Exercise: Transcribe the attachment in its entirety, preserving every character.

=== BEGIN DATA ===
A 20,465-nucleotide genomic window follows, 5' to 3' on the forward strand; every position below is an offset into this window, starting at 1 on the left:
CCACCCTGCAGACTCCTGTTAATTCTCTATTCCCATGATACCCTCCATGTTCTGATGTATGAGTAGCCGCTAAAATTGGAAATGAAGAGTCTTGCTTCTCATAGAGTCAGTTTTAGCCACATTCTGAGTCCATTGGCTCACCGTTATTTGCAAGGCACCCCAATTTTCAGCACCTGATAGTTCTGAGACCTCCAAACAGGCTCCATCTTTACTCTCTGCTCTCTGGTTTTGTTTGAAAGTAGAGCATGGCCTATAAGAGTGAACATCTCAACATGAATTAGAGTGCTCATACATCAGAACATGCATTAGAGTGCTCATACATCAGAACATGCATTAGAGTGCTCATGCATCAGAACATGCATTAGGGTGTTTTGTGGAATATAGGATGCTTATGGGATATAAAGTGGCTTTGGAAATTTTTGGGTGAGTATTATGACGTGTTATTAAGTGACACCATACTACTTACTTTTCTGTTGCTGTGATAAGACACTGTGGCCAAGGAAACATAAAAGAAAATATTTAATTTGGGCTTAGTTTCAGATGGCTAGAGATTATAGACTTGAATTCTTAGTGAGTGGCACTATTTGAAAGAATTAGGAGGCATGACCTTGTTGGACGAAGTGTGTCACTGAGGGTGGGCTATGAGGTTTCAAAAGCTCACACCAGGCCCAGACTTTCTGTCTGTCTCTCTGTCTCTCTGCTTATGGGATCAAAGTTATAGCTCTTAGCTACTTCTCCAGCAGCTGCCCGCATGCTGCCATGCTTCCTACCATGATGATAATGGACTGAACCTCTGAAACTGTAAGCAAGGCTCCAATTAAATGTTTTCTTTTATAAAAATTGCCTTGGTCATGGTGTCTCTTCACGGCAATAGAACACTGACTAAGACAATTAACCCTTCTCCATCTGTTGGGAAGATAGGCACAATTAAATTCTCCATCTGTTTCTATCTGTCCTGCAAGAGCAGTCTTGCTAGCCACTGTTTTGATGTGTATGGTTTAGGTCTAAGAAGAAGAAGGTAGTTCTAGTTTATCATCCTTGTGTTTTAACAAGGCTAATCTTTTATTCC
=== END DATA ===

A 20,465-nucleotide genomic window follows, 5' to 3' on the forward strand; every position below is an offset into this window, starting at 1 on the left:
CCACCCTGCAGACTCCTGTTAATTCTCTATTCCCATGATACCCTCCATGTTCTGATGTATGAGTAGCCGCTAAAATTGGAAATGAAGAGTCTTGCTTCTCATAGAGTCAGTTTTAGCCACATTCTGAGTCCATTGGCTCACCGTTATTTGCAAGGCACCCCAATTTTCAGCACCTGATAGTTCTGAGACCTCCAAACAGGCTCCATCTTTACTCTCTGCTCTCTGGTTTTGTTTGAAAGTAGAGCATGGCCTATAAGAGTGAACATCTCAACATGAATTAGAGTGCTCATACATCAGAACATGCATTAGAGTGCTCATACATCAGAACATGCATTAGAGTGCTCATGCATCAGAACATGCATTAGGGTGTTTTGTGGAATATAGGATGCTTATGGGATATAAAGTGGCTTTGGAAATTTTTGGGTGAGTATTATGACGTGTTATTAAGTGACACCATACTACTTACTTTTCTGTTGCTGTGATAAGACACTGTGGCCAAGGAAACATAAAAGAAAATATTTAATTTGGGCTTAGTTTCAGATGGCTAGAGATTATAGACTTGAATTCTTAGTGAGTGGCACTATTTGAAAGAATTAGGAGGCATGACCTTGTTGGACGAAGTGTGTCACTGAGGGTGGGCTATGAGGTTTCAAAAGCTCACACCAGGCCCAGACTTTCTGTCTGTCTCTCTGTCTCTCTGCTTATGGGATCAAAGTTATAGCTCTTAGCTACTTCTCCAGCAGCTGCCCGCATGCTGCCATGCTTCCTACCATGATGATAATGGACTGAACCTCTGAAACTGTAAGCAAGGCTCCAATTAAATGTTTTCTTTTATAAAAATTGCCTTGGTCATGGTGTCTCTTCACGGCAATAGAACACTGACTAAGACAATTAACCCTTCTCCATCTGTTGGGAAGATAGGCACAATTAAATTCTCCATCTGTTTCTATCTGTCCTGCAAGAGCAGTCTTGCTAGCCACTGTTTTGATGTGTATGGTTTAGGTCTAAGAAGAAGAAGGTAGTTCTAGTTTATCATCCTTGTGTTTTAACAAGGCTAATCTTTTATTCC